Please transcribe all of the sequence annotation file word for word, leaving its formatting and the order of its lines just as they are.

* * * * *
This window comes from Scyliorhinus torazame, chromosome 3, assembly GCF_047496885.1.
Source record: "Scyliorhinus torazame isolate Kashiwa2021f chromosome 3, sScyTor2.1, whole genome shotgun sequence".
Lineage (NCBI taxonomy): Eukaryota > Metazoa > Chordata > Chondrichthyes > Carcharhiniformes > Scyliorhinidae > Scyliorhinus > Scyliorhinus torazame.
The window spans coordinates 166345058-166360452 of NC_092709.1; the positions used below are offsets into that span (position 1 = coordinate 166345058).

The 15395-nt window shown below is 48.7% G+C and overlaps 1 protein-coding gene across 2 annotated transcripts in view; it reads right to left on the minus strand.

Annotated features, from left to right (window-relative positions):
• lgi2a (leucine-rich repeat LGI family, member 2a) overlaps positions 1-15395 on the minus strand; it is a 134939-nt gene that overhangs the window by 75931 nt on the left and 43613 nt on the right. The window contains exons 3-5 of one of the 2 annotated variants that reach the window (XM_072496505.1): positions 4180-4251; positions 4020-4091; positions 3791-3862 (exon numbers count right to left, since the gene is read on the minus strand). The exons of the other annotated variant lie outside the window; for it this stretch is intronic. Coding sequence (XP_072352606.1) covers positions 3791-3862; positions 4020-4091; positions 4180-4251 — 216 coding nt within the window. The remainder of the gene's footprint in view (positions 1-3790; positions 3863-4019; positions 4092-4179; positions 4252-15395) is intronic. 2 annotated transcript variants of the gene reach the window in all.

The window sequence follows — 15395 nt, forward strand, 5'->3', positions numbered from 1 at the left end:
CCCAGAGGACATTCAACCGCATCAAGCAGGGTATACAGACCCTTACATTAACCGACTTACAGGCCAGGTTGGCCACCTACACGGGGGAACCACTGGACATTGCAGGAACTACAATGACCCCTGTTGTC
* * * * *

This window comes from Scyliorhinus torazame, chromosome 3, assembly GCF_047496885.1.
Source record: "Scyliorhinus torazame isolate Kashiwa2021f chromosome 3, sScyTor2.1, whole genome shotgun sequence".
Lineage (NCBI taxonomy): Eukaryota > Metazoa > Chordata > Chondrichthyes > Carcharhiniformes > Scyliorhinidae > Scyliorhinus > Scyliorhinus torazame.
The window spans coordinates 166345058-166360452 of NC_092709.1; the positions used below are offsets into that span (position 1 = coordinate 166345058).

The 15395-nt window shown below is 48.7% G+C and overlaps 1 protein-coding gene across 2 annotated transcripts in view; it reads right to left on the minus strand.

Annotated features, from left to right (window-relative positions):
• lgi2a (leucine-rich repeat LGI family, member 2a) overlaps positions 1-15395 on the minus strand; it is a 134939-nt gene that overhangs the window by 75931 nt on the left and 43613 nt on the right. The window contains exons 3-5 of one of the 2 annotated variants that reach the window (XM_072496505.1): positions 4180-4251; positions 4020-4091; positions 3791-3862 (exon numbers count right to left, since the gene is read on the minus strand). The exons of the other annotated variant lie outside the window; for it this stretch is intronic. Coding sequence (XP_072352606.1) covers positions 3791-3862; positions 4020-4091; positions 4180-4251 — 216 coding nt within the window. The remainder of the gene's footprint in view (positions 1-3790; positions 3863-4019; positions 4092-4179; positions 4252-15395) is intronic. 2 annotated transcript variants of the gene reach the window in all.

The window sequence follows — 15395 nt, forward strand, 5'->3', positions numbered from 1 at the left end:
CCCAGAGGACATTCAACCGCATCAAGCAGGGTATACAGACCCTTACATTAACCGACTTACAGGCCAGGTTGGCCACCTACACGGGGGAACCACTGGACATTGCAGGAACTACAATGACCCCTGTTGTC